They're more than just another emo nostalgia band
Grace Carroll
15:27 4th February 2013

2013 has been the year of comebacks for a wide range of bands - from Bowie to Black Flag to, well, B*witched - and now Fall Out Boy have got in on the act. Yes, Fall Out Boy - the band universally disparaged for ushering in the 00s era of guyliner and skinny jeans. But now they've moved past all that - which is good, seeing as they're all hitting their 30s - and they've returned with new song 'My Songs Know What You Did In The Dark (Let Em Up)'.

Okay, so their penchant for overly long song names doesn't seem to have left them. But at least it's not quite at the level of earlier single 'I'm Like a Lawyer with the Way I'm Always Trying to Get You Off (Me & You)'.

When it comes to the excitement surrounding the Fall Out Boy comeback, there's no denying that there is definitely a certain amount of nostalgia involved. Anyone who was fourteen and considered themselves 'alternative' will remember the days when Pete Wentz seemed like the most important person in the world, and no one - male or female - left the house without insisting on straightening their fringe over one eye. We all did it, okay? And none of us are proud.

Still, take away the emotional attachment to Fall Out Boy and there's no denying that they were still incredibly great at what they did. Their 2003 album Take This To Your Grave (TTTYG) is an almost flawless slice of pop-punk, despite the success of the more mainstream follow-up From Under the Cork Tree. The record had just the right amount of sincerity, cynicism and slick pop-culture references - it didn't matter if you were 14 or 24, TTTYG would appeal to the streak of teenage bitterness inside all of us.

Follow-up record From Under the Cork Tree only added to that - blasting out one catchy hook-filled chorus after another, with the often deceptive and tragic lyrics underpinning the bombastic pop songs. But it was on Infinity On High that Fall Out Boy showed signs of being more than just another emo scene band, all with the same tongue in cheek sense of self-awareness that stops the band from ever taking themselves too seriously, with aptly titled track 'Don't You Know Who I Think I Am?'.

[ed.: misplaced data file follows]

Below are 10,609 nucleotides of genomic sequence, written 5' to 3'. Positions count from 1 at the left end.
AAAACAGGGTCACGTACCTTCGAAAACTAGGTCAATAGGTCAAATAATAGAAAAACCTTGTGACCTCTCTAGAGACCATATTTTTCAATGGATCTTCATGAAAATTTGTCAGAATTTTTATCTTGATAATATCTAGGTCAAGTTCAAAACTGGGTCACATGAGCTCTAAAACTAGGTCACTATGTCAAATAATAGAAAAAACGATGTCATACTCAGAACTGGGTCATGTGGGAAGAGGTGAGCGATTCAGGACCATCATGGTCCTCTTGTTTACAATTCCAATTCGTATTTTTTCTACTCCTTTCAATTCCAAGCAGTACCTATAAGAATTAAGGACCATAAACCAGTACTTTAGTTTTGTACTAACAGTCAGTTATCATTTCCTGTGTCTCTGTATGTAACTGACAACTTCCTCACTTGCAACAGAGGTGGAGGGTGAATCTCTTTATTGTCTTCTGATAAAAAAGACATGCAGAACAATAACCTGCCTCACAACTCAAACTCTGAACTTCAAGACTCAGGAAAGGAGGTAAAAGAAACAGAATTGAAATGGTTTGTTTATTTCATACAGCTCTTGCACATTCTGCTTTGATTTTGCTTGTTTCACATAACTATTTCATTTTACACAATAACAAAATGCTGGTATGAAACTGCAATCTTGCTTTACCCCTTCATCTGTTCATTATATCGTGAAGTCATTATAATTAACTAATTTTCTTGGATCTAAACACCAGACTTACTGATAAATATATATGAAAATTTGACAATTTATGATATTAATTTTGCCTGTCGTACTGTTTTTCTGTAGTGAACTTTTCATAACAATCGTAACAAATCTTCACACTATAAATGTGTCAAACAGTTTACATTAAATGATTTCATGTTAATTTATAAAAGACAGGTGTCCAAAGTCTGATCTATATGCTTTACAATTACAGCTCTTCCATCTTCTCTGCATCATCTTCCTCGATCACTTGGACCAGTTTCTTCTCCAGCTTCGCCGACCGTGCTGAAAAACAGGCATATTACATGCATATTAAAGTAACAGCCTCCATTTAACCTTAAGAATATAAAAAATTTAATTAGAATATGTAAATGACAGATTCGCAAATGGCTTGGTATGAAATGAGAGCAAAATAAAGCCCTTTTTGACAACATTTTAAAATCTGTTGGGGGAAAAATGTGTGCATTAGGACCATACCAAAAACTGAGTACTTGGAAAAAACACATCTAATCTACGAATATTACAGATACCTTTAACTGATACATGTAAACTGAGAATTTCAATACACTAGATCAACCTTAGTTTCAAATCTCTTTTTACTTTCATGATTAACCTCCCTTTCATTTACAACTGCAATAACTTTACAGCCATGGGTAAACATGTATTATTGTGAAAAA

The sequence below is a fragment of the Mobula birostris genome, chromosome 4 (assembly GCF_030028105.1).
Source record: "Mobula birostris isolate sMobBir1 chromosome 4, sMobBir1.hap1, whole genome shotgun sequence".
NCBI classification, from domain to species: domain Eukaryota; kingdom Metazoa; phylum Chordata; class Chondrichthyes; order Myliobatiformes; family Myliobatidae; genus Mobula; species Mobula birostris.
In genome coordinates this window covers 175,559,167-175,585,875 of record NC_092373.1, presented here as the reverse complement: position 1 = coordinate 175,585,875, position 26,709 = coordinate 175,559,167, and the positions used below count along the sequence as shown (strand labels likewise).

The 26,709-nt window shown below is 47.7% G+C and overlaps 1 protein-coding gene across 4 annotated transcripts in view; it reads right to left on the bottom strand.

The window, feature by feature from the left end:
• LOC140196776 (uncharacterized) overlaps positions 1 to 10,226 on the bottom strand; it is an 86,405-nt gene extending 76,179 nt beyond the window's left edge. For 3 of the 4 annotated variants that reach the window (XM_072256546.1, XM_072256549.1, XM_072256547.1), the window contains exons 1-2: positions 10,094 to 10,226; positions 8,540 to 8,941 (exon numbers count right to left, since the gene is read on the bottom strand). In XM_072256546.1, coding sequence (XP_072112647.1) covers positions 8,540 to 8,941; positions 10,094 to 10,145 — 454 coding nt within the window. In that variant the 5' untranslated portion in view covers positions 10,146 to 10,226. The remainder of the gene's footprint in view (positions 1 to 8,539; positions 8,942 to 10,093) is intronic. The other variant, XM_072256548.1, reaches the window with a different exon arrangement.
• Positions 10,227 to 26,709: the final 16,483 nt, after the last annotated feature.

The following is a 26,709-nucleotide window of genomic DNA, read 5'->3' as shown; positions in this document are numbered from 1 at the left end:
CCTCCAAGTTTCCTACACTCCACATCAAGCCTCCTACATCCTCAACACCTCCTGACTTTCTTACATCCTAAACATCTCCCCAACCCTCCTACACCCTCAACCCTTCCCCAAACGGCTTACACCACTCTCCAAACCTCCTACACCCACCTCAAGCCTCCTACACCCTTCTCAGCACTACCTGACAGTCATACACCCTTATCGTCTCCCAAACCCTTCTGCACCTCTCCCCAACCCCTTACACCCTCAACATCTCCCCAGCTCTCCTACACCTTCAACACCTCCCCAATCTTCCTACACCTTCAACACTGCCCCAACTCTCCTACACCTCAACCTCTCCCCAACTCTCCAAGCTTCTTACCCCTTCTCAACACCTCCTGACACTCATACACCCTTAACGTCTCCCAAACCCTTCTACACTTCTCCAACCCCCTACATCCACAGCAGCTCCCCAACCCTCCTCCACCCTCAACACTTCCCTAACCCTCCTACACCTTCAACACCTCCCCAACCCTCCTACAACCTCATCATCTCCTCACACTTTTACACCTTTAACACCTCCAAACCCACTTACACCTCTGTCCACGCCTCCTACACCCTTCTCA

So it's no surprise that critics are already set to hate 'My Songs Know What You Did In The Dark', citing the inclusion of 2Chainz and all out unashamed poppiness of it all. But let's remember; Fall Out Boy broke up - sorry, 'went on hiatus' - right after the release of Folie A Deux, so it's no surprise that the new song seems to carry on the musical progession heard there.

Folie A Deux marked a continuation of the departure from the band's previous sound that many fans actually hated, despite the fact that it was released five years after Take This To Your Grave, and Fall Out Boy have never made a secret of the fact that they want to evolve and change as they grew older and are constantly pushing themselves - making them one of the only remnants of the so-called 'scene' who do so.

"What you want if you're asking that question is a specific time in your life to come back to you, and that will never happen," lead singer Patrick Stump said, in response to people who want the band to return to their earlier style. "You will never be 15 years old again. I could write, verbatim, another Take This To Your Grave, and you won't feel the same way. It's not going to mean anything to you because it wouldn't mean anything to me."

Folie A Deux wasn't Take This To Your Grave - far from it. But it did include a musical maturity and range of genres that TTTYG didn't - 80s funk style on 'Tiffany Blews' and soul meets punk-pop on 'America's Suitehearts'. Fall Out Boy have the musical talent to back up their often jokey image, which is something often overlooked by their detractors.

Fall Out Boy aren't going to, as the title of their new album suggests, Save Rock and Roll (and to all those who are taking the title seriously, let's remember that Fall Out Boy enjoy irony in a way that few other bands do). But they just might provide the adrenaline injection that pop-rock needs.

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Photo: Fall Out Boy